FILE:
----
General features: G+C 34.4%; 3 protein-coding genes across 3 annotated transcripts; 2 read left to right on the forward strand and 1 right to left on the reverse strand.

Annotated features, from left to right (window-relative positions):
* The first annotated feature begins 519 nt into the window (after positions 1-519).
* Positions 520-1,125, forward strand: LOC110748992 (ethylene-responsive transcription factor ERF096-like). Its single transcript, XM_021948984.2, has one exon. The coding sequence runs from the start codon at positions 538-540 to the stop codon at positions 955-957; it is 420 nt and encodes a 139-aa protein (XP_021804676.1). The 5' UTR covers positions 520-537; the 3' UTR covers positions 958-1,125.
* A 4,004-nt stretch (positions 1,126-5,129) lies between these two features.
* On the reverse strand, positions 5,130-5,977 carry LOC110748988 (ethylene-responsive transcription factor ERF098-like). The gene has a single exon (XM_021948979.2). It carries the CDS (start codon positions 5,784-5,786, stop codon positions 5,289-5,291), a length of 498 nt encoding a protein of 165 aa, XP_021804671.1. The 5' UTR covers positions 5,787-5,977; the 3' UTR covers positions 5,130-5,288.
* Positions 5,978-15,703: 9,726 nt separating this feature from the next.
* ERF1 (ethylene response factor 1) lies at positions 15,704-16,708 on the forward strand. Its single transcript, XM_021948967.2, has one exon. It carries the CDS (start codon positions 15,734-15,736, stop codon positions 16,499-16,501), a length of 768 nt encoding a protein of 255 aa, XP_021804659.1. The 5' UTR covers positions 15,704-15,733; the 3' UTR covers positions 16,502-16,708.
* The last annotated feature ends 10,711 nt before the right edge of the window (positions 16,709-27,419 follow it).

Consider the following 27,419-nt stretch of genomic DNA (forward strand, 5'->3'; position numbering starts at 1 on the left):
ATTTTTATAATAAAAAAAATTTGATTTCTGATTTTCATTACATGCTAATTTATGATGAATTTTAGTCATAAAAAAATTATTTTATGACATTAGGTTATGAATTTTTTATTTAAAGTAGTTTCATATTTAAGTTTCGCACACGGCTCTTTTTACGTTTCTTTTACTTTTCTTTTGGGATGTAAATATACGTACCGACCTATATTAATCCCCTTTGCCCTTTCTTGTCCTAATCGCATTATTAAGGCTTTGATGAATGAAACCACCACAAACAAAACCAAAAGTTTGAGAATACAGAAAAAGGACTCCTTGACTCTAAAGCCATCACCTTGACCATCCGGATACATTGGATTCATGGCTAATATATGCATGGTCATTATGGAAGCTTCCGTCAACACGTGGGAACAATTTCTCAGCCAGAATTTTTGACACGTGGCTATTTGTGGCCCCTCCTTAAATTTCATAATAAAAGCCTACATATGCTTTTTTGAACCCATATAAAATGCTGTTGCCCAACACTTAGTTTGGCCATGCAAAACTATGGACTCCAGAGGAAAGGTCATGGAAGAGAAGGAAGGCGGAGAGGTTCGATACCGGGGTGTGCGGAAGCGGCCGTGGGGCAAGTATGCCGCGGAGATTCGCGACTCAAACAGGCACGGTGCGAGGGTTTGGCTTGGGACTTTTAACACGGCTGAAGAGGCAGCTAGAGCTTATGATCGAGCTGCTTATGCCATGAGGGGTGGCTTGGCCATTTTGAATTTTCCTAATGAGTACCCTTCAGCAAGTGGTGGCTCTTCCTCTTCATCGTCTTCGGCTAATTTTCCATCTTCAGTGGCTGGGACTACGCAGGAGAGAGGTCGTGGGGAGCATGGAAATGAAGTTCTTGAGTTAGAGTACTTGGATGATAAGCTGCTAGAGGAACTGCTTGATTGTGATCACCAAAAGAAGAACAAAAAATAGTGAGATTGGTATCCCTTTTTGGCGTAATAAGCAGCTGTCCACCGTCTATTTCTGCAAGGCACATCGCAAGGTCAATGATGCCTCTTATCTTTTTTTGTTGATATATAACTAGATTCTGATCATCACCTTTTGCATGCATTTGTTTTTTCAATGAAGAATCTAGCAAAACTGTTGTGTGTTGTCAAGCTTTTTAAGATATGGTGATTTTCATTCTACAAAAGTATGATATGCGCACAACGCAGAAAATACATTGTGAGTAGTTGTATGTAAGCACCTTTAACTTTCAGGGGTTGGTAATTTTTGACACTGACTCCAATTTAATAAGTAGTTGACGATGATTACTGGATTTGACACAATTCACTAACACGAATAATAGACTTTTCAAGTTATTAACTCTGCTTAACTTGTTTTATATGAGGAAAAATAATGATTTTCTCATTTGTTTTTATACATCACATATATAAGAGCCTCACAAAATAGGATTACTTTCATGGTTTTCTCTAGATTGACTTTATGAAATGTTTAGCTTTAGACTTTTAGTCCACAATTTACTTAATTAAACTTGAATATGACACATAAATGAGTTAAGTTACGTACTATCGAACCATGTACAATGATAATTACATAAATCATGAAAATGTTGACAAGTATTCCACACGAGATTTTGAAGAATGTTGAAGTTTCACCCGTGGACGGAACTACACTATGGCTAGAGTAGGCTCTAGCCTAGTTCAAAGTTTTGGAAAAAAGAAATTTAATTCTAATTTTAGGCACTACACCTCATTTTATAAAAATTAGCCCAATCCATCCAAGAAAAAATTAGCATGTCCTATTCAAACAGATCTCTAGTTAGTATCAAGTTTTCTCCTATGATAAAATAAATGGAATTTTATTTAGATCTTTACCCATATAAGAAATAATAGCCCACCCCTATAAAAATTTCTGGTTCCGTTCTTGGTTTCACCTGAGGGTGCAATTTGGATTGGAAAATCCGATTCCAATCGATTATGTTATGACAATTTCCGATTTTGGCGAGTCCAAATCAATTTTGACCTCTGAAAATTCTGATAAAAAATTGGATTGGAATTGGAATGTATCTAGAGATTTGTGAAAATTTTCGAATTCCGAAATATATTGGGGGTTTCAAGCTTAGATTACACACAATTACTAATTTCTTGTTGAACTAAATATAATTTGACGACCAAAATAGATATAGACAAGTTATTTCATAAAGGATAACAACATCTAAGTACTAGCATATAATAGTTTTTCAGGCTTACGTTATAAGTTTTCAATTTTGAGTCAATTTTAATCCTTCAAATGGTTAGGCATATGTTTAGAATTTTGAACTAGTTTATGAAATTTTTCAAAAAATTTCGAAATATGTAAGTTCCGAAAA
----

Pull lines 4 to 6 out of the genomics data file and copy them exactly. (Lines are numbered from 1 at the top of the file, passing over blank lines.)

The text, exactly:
* Positions 520-1,125, forward strand: LOC110748992 (ethylene-responsive transcription factor ERF096-like). Its single transcript, XM_021948984.2, has one exon. The coding sequence runs from the start codon at positions 538-540 to the stop codon at positions 955-957; it is 420 nt and encodes a 139-aa protein (XP_021804676.1). The 5' UTR covers positions 520-537; the 3' UTR covers positions 958-1,125.
* A 4,004-nt stretch (positions 1,126-5,129) lies between these two features.
* On the reverse strand, positions 5,130-5,977 carry LOC110748988 (ethylene-responsive transcription factor ERF098-like). The gene has a single exon (XM_021948979.2). It carries the CDS (start codon positions 5,784-5,786, stop codon positions 5,289-5,291), a length of 498 nt encoding a protein of 165 aa, XP_021804671.1. The 5' UTR covers positions 5,787-5,977; the 3' UTR covers positions 5,130-5,288.